Quantum computing will potentially mark one of the tech world’s biggest revolutions, harnessing the quirks of quantum mechanics to speed up machine computation exponentially. Researchers hope eventually to use it to crack online encryption or to model entirely new molecules.
Full-scale, general-purpose quantum computers are still years away, but the first rudimentary systems stringing together tens of quantum bits (or qubits) have been made available for researchers and developers to use online. Along with quantum simulations running on “classical” computers, this has given software developers their first chance to work on the technology.
Microsoft and Google are also preparing to announce breakthroughs in the development of quantum machines. Although the technology is expected to take decades to mature fully, the first benefits of quantum computing are starting to trickle through.
John Sarrao, associate director for theory, simulation, and computation at the Los Alamos National Laboratory, is among the scientists looking at how to invest in the technology. The organisation, best known for its work on nuclear weapons, is taking a long-term view of quantum computing from a national security point of view. However, according to Mr Sarrao, there are also benefits to be gained in the shorter term.
Los Alamos has been one of the earliest customers for the first commercial quantum machine, made by DWave Systems. The Canadian company’s computers use a technique known as quantum annealing — an approach best suited to handling complex optimisation problems.
Mr Sarrao says that this quantum machine has been applied to real-world problems, like analysing the electronic structure of materials. A supercomputer can already perform such tasks but the expectation is that one day, when the industry achieves so-called “quantum superiority”, quantum machines will be able to do the work faster.
“We’re basically making a workforce investment,” he says of the DWave purchase. Los Alamos has opened the system up to any of its developers who want to try out the technology.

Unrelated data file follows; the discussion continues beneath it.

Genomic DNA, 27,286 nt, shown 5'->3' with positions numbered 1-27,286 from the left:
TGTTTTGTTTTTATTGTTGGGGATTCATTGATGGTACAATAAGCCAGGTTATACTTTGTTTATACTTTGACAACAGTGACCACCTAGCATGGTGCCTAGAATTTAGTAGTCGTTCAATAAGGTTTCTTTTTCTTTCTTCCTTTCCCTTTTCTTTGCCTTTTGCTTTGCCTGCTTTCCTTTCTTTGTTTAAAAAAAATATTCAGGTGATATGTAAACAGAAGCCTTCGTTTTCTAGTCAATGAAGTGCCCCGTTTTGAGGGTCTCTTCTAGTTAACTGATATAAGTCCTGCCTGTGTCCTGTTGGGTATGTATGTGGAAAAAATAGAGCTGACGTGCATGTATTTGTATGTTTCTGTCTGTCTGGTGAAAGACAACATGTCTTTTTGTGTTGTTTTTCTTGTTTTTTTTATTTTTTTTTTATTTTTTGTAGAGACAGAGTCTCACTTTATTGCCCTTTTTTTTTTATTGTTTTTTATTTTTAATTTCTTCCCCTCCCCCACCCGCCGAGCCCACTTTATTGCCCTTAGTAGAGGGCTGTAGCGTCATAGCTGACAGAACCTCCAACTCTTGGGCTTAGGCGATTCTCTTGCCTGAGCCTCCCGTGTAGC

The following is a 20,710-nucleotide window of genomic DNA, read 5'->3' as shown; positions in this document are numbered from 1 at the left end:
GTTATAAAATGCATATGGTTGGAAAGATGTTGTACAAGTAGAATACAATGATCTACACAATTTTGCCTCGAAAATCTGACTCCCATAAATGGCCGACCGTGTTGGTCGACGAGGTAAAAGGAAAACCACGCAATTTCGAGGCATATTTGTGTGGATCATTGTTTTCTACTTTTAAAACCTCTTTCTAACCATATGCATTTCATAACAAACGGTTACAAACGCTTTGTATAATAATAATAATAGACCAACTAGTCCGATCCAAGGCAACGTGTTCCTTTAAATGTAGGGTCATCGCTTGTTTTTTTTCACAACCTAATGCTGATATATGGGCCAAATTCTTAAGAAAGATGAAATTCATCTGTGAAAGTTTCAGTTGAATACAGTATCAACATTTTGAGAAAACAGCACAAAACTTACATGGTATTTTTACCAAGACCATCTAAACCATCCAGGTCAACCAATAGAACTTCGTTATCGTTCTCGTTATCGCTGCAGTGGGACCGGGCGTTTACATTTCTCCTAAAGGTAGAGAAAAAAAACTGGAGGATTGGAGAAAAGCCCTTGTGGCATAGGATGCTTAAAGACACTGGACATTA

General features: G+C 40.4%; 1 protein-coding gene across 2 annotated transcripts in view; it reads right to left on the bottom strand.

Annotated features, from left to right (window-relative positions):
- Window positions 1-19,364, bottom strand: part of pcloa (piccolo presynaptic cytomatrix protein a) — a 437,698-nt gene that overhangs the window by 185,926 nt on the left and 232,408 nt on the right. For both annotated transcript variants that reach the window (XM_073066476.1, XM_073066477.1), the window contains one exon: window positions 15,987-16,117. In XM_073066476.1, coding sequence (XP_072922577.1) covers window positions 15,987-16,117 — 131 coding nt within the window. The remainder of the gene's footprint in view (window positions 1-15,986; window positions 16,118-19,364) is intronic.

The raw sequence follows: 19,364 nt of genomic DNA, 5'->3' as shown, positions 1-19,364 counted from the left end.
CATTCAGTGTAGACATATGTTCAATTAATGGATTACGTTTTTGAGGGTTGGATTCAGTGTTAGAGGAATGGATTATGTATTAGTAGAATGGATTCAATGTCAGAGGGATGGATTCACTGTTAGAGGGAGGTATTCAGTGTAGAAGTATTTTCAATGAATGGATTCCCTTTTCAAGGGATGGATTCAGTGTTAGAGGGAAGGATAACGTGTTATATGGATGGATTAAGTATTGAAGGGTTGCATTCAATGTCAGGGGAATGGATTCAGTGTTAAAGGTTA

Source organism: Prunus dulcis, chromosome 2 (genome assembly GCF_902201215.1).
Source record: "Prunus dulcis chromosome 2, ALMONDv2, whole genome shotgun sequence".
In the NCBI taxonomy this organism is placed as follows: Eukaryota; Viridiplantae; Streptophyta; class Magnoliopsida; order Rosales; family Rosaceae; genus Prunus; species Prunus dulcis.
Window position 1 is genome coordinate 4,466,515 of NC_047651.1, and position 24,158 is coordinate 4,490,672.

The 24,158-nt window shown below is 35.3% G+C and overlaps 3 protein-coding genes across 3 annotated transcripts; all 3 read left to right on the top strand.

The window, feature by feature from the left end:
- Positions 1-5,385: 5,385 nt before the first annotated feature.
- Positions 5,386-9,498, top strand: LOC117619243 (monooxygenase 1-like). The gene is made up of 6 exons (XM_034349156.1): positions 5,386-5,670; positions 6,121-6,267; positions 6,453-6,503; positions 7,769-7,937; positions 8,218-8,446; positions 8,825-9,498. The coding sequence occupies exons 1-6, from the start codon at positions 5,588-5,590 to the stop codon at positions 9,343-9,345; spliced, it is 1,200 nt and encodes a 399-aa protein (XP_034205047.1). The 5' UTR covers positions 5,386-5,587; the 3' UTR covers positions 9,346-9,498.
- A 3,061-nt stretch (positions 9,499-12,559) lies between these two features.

Setting developers free to learn new programming techniques has had benefits. “Our best DWave users are also people who are deeply involved in large-scale classical simulations,” says Mr Sarrao. They are “definitely excited” about the new techniques of quantum programming, and have been using in their regular jobs ideas gained during this experimental work, he says.
Improving classical computing
This is one of the most immediate benefits of investing in quantum computing: it helps shape developers’ ideas, improving the way that classical computers are programmed and laying the ground for the eventual move to full quantum machines.
Krysta Svore, head of Microsoft’s quantum programming, calls these “quantum-inspired” algorithms. “We learn all of these new techniques that we can bring to bear on classical computing,” she says. “These solutions can speed up your problem right now.” One example was a contribution to Microsoft’s development of an algorithm to train deep neural networks.
By applying techniques more suited to quantum machines — such as the massive parallelism inherent in systems that can be in many different states at once — Ms Svore and her colleagues reduced the time it took to train a neural network, as well as improving the quality of its performance.
Another near-term gain lies in hybrid algorithms that use both quantum and classical computing resources. Algorithms like these will make full use of classical computers to handle much of their work, handing off parts of the computation to quantum hardware where necessary.
Rigetti Computing, a US quantum computing start-up, late last year published what it said were results of the most complex hybrid quantum algorithm yet devised. The software was used for unsupervised learning, a type of machine learning that involves identifying patterns in data without the training usually associated with machine-learning.
Madhav Thattai, chief operating officer of Rigetti, says: “This hybrid approach will lead to the first examples of quantum advantage” — the moment when quantum machines deliver real commercial benefits that cannot be achieved with classical computers.
Ideas like these may help to bring forward some of the benefits of the quantum age. Ultimately, however, companies are investing in the technology now to secure a head start when full-scale quantum computers finally arrive.
When that will happen, says Mr Sarrao at Los Alamos, depends on two things: hardware advances that lead to better-quality qubits, and better software that requires fewer qubits to solve complex problems.
Today’s quantum bits, or qubits, are able to maintain a quantum state for only a matter of milliseconds, before outside interference causes them to “decohere” and the information they were processing is lost. Without more robust qubits, simply correcting for errors in quantum systems is expected to consume most of the systems’ resources.
“We’re seeing the convergence of better algorithmic efficiency on the one hand, and better qubits on the other,” says Mr Sarrao — before adding that is still impossible to predict how fast that convergence will take place.